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Automotive Instructor Danny Redin Enjoys Restoring Classic Cars

"What I’ve found in my years is that there’s always a car that can beat you. And I don’t like to get beat. So I don’t race it. It gets your adrenaline flowing just to drive it. And that’s what it’s all about."

 

For some, retirement is a time to step back and just enjoy a life of leisure, and for Danny Redin, the plan was no different. He had spent the last 11 years of his career working hard as a technician at a dealership, maintaining his ASE certification for the duration. And that was after running his own shop for years. He was proud of what he had accomplished, but perhaps it was time to close up the toolbox and retire from the automotive industry.

So Danny and his wife traveled to France. They went to London. They did all the things they wanted to experience together, then, one-by-one, Danny finished the projects on the to-do list. Then he ran out of things to do. Until he crossed paths with a 1970 Chevelle.

He knew that he wanted to restore it – but that meant going back to work. So he did. He returned to the automotive industry as an instructor at UTI Houston and rediscovered his passion. What fun is retirement if it means giving up what you love?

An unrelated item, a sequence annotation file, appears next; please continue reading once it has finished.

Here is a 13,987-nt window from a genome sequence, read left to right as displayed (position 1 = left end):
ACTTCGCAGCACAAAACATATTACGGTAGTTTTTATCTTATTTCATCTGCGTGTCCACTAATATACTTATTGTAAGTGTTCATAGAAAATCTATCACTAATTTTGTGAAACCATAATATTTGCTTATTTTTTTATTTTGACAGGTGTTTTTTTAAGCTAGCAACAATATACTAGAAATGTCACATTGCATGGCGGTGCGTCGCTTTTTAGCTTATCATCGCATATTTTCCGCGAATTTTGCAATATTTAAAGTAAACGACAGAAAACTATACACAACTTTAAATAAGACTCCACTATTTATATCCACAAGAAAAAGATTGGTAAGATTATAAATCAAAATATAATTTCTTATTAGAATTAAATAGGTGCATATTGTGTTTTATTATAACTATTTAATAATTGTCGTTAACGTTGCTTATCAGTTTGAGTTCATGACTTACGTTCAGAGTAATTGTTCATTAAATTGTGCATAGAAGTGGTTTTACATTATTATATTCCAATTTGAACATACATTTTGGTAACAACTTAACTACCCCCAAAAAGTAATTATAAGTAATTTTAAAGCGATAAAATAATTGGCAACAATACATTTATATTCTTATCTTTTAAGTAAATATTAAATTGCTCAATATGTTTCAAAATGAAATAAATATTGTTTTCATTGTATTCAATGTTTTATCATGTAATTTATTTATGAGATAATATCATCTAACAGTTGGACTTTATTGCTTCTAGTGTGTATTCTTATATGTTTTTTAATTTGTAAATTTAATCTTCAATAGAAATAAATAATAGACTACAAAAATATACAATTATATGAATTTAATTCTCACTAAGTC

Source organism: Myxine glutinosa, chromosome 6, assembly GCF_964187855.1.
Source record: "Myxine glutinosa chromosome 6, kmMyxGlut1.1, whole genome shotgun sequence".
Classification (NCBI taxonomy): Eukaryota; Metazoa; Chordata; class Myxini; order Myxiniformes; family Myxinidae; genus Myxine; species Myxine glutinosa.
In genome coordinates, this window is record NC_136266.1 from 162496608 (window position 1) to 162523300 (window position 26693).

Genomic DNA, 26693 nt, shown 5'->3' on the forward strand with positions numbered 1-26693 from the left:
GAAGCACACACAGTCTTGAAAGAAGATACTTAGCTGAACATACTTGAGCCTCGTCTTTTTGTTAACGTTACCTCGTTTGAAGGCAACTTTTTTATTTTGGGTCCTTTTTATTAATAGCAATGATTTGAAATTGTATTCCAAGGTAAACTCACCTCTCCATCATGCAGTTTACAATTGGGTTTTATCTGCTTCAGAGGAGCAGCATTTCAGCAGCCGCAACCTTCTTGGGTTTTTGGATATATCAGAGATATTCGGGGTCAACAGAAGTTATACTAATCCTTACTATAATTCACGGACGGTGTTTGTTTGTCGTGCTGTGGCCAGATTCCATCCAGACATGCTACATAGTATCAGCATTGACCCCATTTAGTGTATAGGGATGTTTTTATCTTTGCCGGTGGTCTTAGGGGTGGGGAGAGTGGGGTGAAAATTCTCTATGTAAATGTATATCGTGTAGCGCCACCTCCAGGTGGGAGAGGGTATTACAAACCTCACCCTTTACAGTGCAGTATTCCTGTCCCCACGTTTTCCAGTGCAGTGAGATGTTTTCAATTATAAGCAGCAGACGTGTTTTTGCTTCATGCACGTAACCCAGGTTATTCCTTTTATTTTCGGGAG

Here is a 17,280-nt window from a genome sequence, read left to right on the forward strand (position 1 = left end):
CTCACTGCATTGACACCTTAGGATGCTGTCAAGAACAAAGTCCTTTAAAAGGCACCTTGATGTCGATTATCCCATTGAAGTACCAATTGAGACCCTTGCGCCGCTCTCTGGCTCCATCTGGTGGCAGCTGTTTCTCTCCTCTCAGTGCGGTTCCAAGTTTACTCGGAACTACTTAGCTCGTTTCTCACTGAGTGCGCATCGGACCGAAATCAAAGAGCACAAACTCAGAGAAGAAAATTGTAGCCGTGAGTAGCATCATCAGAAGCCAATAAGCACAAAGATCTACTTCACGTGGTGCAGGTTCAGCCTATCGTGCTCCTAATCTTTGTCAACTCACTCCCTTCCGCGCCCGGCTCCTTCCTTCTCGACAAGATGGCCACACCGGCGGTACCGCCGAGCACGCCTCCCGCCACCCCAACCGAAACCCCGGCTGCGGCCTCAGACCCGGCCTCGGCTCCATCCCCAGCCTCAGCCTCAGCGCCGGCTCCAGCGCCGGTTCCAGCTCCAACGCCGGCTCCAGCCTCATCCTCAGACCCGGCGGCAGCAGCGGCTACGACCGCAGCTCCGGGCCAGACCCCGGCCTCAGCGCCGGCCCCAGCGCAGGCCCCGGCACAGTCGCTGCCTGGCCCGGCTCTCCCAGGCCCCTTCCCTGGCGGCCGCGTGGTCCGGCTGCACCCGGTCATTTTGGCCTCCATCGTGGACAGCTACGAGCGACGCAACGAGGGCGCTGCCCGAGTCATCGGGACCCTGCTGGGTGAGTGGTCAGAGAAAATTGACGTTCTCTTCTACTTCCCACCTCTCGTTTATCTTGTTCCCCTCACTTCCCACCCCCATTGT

Danny purchased the Chevelle as a project car to work on with his son. Its bottom was rusted out and the body was pretty beat up, but they rebuilt it and painted it, transforming the 1970s muscle car from a shell of its former glory into a modern classic.

Danny, beaming with pride, pops the hood, showing off the engine. “This is a 454. We bored it out at 0.060” now it’s at 468. We have a larger camshaft and of course it came from stock, and we have headers that are wrapped to keep the heat from being so much in the compartment. I’ve also purchased a dual quad fuel injection system that’s going to go on it in a number of weeks.”

Just like the students who attend UTI, Danny loves cars. It shows in every word he uses to describe the work that he’s done on the Chevelle and what he’d like to do to it in the future. The Chevelle is a work in progress and Danny admits that it may never be officially done. But that’s just the nature of building and customizing cars. Any true gearhead looks at this type of work as future opportunities to learn rather than burdensome tasks. What’s the fun in “finishing” a car if that means not being able to work on it again and making it even better?

Though his Chevelle could be on the race track, Danny doesn’t feel the need to take it out. For him, it’s the process of the build that he enjoys, and just taking it for a spin on the road is enough to keep him happy. “What I’ve found in my years is that there’s always a car that can beat you. And I don’t like to get beat. So I don’t race it. It gets your adrenaline flowing just to drive it. And that’s what it’s all about.”

Danny is at UTI for the same reasons many of his students are there—because cars excite him and working on them is what he loves to do. He brings his experience and enthusiasm to the classroom in the courses in transmissions, electrical and hybrid technology that he teaches. 

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